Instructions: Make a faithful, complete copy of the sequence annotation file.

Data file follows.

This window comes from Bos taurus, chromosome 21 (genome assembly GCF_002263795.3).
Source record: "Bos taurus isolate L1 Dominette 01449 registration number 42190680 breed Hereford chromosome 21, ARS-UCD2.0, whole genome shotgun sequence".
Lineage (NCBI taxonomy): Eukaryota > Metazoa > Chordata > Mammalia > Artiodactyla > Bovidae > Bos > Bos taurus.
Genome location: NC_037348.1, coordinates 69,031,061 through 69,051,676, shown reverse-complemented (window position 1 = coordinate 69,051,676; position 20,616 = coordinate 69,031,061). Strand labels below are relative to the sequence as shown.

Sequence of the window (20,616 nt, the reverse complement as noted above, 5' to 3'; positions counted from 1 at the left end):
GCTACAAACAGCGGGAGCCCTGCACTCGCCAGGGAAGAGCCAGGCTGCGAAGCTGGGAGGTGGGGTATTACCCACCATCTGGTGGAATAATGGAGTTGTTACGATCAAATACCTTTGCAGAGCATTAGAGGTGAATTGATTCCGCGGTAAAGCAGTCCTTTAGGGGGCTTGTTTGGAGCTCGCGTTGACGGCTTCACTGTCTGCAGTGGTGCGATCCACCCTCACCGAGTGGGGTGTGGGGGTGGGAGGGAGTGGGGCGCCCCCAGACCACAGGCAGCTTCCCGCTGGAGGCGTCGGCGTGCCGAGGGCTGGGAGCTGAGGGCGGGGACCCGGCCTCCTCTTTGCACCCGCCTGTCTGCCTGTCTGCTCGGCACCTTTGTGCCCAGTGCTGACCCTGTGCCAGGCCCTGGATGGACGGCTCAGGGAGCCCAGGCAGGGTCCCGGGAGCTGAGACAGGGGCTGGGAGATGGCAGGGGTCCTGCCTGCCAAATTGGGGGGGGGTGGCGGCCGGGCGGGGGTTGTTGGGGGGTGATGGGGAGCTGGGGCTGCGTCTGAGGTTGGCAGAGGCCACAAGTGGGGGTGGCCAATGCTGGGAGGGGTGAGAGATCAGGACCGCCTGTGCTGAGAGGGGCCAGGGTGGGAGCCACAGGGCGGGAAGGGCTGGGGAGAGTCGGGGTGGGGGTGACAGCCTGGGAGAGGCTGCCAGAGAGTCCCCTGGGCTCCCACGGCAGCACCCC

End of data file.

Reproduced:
This window comes from Bos taurus, chromosome 21 (genome assembly GCF_002263795.3).
Source record: "Bos taurus isolate L1 Dominette 01449 registration number 42190680 breed Hereford chromosome 21, ARS-UCD2.0, whole genome shotgun sequence".
Lineage (NCBI taxonomy): Eukaryota > Metazoa > Chordata > Mammalia > Artiodactyla > Bovidae > Bos > Bos taurus.
Genome location: NC_037348.1, coordinates 69,031,061 through 69,051,676, shown reverse-complemented (window position 1 = coordinate 69,051,676; position 20,616 = coordinate 69,031,061). Strand labels below are relative to the sequence as shown.

Sequence of the window (20,616 nt, the reverse complement as noted above, 5' to 3'; positions counted from 1 at the left end):
GCTACAAACAGCGGGAGCCCTGCACTCGCCAGGGAAGAGCCAGGCTGCGAAGCTGGGAGGTGGGGTATTACCCACCATCTGGTGGAATAATGGAGTTGTTACGATCAAATACCTTTGCAGAGCATTAGAGGTGAATTGATTCCGCGGTAAAGCAGTCCTTTAGGGGGCTTGTTTGGAGCTCGCGTTGACGGCTTCACTGTCTGCAGTGGTGCGATCCACCCTCACCGAGTGGGGTGTGGGGGTGGGAGGGAGTGGGGCGCCCCCAGACCACAGGCAGCTTCCCGCTGGAGGCGTCGGCGTGCCGAGGGCTGGGAGCTGAGGGCGGGGACCCGGCCTCCTCTTTGCACCCGCCTGTCTGCCTGTCTGCTCGGCACCTTTGTGCCCAGTGCTGACCCTGTGCCAGGCCCTGGATGGACGGCTCAGGGAGCCCAGGCAGGGTCCCGGGAGCTGAGACAGGGGCTGGGAGATGGCAGGGGTCCTGCCTGCCAAATTGGGGGGGGGTGGCGGCCGGGCGGGGGTTGTTGGGGGGTGATGGGGAGCTGGGGCTGCGTCTGAGGTTGGCAGAGGCCACAAGTGGGGGTGGCCAATGCTGGGAGGGGTGAGAGATCAGGACCGCCTGTGCTGAGAGGGGCCAGGGTGGGAGCCACAGGGCGGGAAGGGCTGGGGAGAGTCGGGGTGGGGGTGACAGCCTGGGAGAGGCTGCCAGAGAGTCCCCTGGGCTCCCACGGCAGCACCCC